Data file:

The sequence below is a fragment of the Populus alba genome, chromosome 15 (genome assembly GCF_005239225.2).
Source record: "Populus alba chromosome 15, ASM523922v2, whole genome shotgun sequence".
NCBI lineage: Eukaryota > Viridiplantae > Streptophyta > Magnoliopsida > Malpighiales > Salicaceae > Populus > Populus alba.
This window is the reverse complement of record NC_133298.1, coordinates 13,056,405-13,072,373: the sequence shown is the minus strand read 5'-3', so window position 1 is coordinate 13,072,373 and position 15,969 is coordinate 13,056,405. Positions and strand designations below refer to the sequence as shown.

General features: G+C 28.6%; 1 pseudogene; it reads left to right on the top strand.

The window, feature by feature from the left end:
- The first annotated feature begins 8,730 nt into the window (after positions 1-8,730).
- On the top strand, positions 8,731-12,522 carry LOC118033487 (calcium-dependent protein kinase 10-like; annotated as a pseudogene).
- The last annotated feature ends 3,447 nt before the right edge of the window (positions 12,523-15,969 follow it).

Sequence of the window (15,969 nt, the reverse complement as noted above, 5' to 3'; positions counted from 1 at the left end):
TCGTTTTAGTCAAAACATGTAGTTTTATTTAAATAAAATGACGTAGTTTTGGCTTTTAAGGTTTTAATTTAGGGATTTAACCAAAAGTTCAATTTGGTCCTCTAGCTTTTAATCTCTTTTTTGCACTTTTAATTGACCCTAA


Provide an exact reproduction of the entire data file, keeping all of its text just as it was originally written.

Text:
The sequence below is a fragment of the Populus alba genome, chromosome 15 (genome assembly GCF_005239225.2).
Source record: "Populus alba chromosome 15, ASM523922v2, whole genome shotgun sequence".
NCBI lineage: Eukaryota > Viridiplantae > Streptophyta > Magnoliopsida > Malpighiales > Salicaceae > Populus > Populus alba.
This window is the reverse complement of record NC_133298.1, coordinates 13,056,405-13,072,373: the sequence shown is the minus strand read 5'-3', so window position 1 is coordinate 13,072,373 and position 15,969 is coordinate 13,056,405. Positions and strand designations below refer to the sequence as shown.

General features: G+C 28.6%; 1 pseudogene; it reads left to right on the top strand.

The window, feature by feature from the left end:
- The first annotated feature begins 8,730 nt into the window (after positions 1-8,730).
- On the top strand, positions 8,731-12,522 carry LOC118033487 (calcium-dependent protein kinase 10-like; annotated as a pseudogene).
- The last annotated feature ends 3,447 nt before the right edge of the window (positions 12,523-15,969 follow it).

Sequence of the window (15,969 nt, the reverse complement as noted above, 5' to 3'; positions counted from 1 at the left end):
TCGTTTTAGTCAAAACATGTAGTTTTATTTAAATAAAATGACGTAGTTTTGGCTTTTAAGGTTTTAATTTAGGGATTTAACCAAAAGTTCAATTTGGTCCTCTAGCTTTTAATCTCTTTTTTGCACTTTTAATTGACCCTAA